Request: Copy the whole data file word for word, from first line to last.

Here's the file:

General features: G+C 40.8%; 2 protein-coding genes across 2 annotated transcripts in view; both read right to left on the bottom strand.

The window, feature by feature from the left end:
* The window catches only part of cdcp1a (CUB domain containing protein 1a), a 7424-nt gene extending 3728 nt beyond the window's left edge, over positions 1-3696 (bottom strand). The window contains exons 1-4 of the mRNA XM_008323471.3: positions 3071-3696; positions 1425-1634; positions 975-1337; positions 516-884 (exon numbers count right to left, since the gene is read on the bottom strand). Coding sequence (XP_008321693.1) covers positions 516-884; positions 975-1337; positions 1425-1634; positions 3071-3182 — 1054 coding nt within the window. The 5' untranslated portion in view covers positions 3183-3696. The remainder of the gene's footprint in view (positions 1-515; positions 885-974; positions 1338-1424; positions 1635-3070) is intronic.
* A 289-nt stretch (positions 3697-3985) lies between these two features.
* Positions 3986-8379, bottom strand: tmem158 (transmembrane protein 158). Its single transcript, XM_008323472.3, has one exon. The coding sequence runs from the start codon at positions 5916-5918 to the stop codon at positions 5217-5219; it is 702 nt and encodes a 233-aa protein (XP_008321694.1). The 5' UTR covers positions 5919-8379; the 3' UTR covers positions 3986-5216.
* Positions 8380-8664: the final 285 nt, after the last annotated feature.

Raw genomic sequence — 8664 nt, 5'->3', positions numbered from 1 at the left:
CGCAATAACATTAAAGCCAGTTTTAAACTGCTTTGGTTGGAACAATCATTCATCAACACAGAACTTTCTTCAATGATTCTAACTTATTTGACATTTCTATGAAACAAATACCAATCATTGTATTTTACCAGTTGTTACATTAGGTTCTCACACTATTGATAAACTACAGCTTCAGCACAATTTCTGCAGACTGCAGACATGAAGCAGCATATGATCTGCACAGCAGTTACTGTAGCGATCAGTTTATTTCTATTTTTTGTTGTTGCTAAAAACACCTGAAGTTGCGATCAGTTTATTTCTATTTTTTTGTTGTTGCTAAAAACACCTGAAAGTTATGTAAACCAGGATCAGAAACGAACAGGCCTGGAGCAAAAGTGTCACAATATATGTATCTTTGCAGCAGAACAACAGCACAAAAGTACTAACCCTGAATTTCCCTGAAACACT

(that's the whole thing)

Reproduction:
General features: G+C 40.8%; 2 protein-coding genes across 2 annotated transcripts in view; both read right to left on the bottom strand.

The window, feature by feature from the left end:
* The window catches only part of cdcp1a (CUB domain containing protein 1a), a 7424-nt gene extending 3728 nt beyond the window's left edge, over positions 1-3696 (bottom strand). The window contains exons 1-4 of the mRNA XM_008323471.3: positions 3071-3696; positions 1425-1634; positions 975-1337; positions 516-884 (exon numbers count right to left, since the gene is read on the bottom strand). Coding sequence (XP_008321693.1) covers positions 516-884; positions 975-1337; positions 1425-1634; positions 3071-3182 — 1054 coding nt within the window. The 5' untranslated portion in view covers positions 3183-3696. The remainder of the gene's footprint in view (positions 1-515; positions 885-974; positions 1338-1424; positions 1635-3070) is intronic.
* A 289-nt stretch (positions 3697-3985) lies between these two features.
* Positions 3986-8379, bottom strand: tmem158 (transmembrane protein 158). Its single transcript, XM_008323472.3, has one exon. The coding sequence runs from the start codon at positions 5916-5918 to the stop codon at positions 5217-5219; it is 702 nt and encodes a 233-aa protein (XP_008321694.1). The 5' UTR covers positions 5919-8379; the 3' UTR covers positions 3986-5216.
* Positions 8380-8664: the final 285 nt, after the last annotated feature.

Raw genomic sequence — 8664 nt, 5'->3', positions numbered from 1 at the left:
CGCAATAACATTAAAGCCAGTTTTAAACTGCTTTGGTTGGAACAATCATTCATCAACACAGAACTTTCTTCAATGATTCTAACTTATTTGACATTTCTATGAAACAAATACCAATCATTGTATTTTACCAGTTGTTACATTAGGTTCTCACACTATTGATAAACTACAGCTTCAGCACAATTTCTGCAGACTGCAGACATGAAGCAGCATATGATCTGCACAGCAGTTACTGTAGCGATCAGTTTATTTCTATTTTTTGTTGTTGCTAAAAACACCTGAAGTTGCGATCAGTTTATTTCTATTTTTTTGTTGTTGCTAAAAACACCTGAAAGTTATGTAAACCAGGATCAGAAACGAACAGGCCTGGAGCAAAAGTGTCACAATATATGTATCTTTGCAGCAGAACAACAGCACAAAAGTACTAACCCTGAATTTCCCTGAAACACT